As an indicator, global labelled green bond issuance in 2016 was US$93 billion — more than double the amount of US$41 billion in 2015 — and approximately US$36 billion were issued by China alone. Furthermore, there have been concrete actions from the corporate sector in their commitment to create long term shareholder value in terms of reporting, tracking and measurement of sustainable development goals.

In time, the value chain will move from “green” instruments to sustainable finance, and with improved data and metrics, investors should be able to make better investment decisions on the elements that are most relevant and investable.

The Growth of the ESG “Phenomenon”
Ms. Macpherson’s presentation was followed by a panel discussion in which she was joined by industry veterans in professional advisory, investment banking, and asset management, whose work give them different perspectives of the ESG “phenomenon.” During the panel discussion, we explored some of the reasons behind the growth in sustainability investments, the importance of aligning definitions and standards, the evidence of a positive correlation between ESG and investment performance, and how integrating ESG issues into investment decisions may be more natural and instinctive than most people assume....MORE

"U.S. Public Pensions System: Insolvent to the Core"

We usually focus on CalPERS, simply because it is the largest U.S. public employee pension plan but here's a look at the rest of the frauds.
From True Economics:
 A truly worrying view of the U.S. public sector pensions deficits has been revealed in a new study by Joshua D. Raugh for Hoover Institution. Titled “Hidden Debt, Hidden Deficits” (see http://www.hoover.org/sites/default/files/research/docs/rauh_debtdeficits_36pp_final_digital_v2revised4-11.pdf) the study opens up with a dire warning we all have been aware of for some years now (emphasis is mine):  “Most state and local governments in the United States offer retirement benefits to their employees in the form of guaranteed pensions. To fund these promises, the governments contribute taxpayer money to public systems. Even under states’ own disclosures and optimistic assumptions about future investment returns, assets in the pension systems will be insufficient to pay for the pensions of current public employees and retirees. Taxpayer resources will eventually have to make up the difference.”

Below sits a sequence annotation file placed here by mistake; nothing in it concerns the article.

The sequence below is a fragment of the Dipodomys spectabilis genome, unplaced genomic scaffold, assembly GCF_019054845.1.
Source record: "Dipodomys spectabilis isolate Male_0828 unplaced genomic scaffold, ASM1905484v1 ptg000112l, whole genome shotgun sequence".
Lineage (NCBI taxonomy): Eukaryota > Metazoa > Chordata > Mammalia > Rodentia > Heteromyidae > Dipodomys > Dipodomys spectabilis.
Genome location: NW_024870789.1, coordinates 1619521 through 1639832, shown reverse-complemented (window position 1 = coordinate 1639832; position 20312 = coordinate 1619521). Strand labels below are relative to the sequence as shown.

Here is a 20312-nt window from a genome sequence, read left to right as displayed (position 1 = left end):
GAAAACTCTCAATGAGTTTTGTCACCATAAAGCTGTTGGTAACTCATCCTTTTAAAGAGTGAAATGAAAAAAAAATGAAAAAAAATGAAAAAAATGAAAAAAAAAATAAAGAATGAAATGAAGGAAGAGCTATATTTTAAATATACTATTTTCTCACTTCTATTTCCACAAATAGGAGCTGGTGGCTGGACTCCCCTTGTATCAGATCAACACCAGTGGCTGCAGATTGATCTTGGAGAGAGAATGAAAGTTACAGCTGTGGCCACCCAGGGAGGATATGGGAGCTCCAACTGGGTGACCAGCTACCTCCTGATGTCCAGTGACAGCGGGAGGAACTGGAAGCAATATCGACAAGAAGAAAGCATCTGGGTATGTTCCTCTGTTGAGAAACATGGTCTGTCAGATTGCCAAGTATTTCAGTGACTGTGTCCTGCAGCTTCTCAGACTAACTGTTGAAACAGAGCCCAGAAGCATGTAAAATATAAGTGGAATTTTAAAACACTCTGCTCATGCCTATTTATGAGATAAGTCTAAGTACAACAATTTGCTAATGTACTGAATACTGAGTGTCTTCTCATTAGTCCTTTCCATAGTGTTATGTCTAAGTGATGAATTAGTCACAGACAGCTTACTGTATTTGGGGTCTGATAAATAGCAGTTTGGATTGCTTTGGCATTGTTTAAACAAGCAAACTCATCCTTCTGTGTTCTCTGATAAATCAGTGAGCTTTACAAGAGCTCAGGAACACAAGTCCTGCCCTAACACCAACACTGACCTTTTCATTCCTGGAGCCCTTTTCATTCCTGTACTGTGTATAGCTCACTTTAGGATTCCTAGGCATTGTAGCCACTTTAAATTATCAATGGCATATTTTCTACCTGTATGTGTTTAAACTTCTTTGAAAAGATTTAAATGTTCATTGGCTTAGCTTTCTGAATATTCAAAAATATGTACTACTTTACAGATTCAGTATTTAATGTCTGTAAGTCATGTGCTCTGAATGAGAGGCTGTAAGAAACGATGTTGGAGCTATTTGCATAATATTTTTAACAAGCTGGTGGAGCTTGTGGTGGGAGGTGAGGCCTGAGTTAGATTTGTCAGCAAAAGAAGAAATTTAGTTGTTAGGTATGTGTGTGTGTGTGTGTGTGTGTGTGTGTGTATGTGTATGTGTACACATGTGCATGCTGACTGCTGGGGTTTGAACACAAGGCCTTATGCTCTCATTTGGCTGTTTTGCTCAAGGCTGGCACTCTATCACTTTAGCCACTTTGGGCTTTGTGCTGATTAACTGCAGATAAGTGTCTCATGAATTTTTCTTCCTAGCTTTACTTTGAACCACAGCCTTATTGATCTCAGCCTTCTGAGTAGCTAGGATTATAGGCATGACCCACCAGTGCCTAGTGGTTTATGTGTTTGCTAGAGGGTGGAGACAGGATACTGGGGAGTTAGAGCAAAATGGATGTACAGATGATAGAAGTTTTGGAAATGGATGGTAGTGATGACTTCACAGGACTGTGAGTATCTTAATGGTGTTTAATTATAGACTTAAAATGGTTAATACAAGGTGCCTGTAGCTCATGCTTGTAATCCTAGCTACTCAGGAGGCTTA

Some details: “most public pension systems across the United States still calculate both their pension costs and liabilities under the assumption that their contributed assets will achieve returns of 7.5–8 percent per year. This practice obscures the true extent of public sector liabilities.” In other words, public pension funds produce outright lies when it comes to the investment returns they promise to generate. This, in turn, generates delayed liabilities that are carried into the future, when realised returns come in at some 3-4 percent per annum, instead of promised 7.5-8 percent.

How big is the hole? “In aggregate, the 564 state and local systems in the United States covered in this study reported $1.191 trillion in unfunded pension liabilities (net pension liabilities) under GASB 67 in FY 2014. This reflects total pension liabilities of $4.798 trillion and total pension assets (or fiduciary net position) of $3.607 trillion.” This accounts for roughly 97% of all public pension funds in the U.S. Taking into the account the pension funds’ penchant for manipulating (in their favor) the discount rates, the unfunded public sector pensions liabilities rise to $4.738 trillion.

“What is in fact going on is that the governments are borrowing from workers and promising to repay that debt when they retire. The accounting standards allow the bulk of this debt to go unreported due to the assumption of high rates of return.”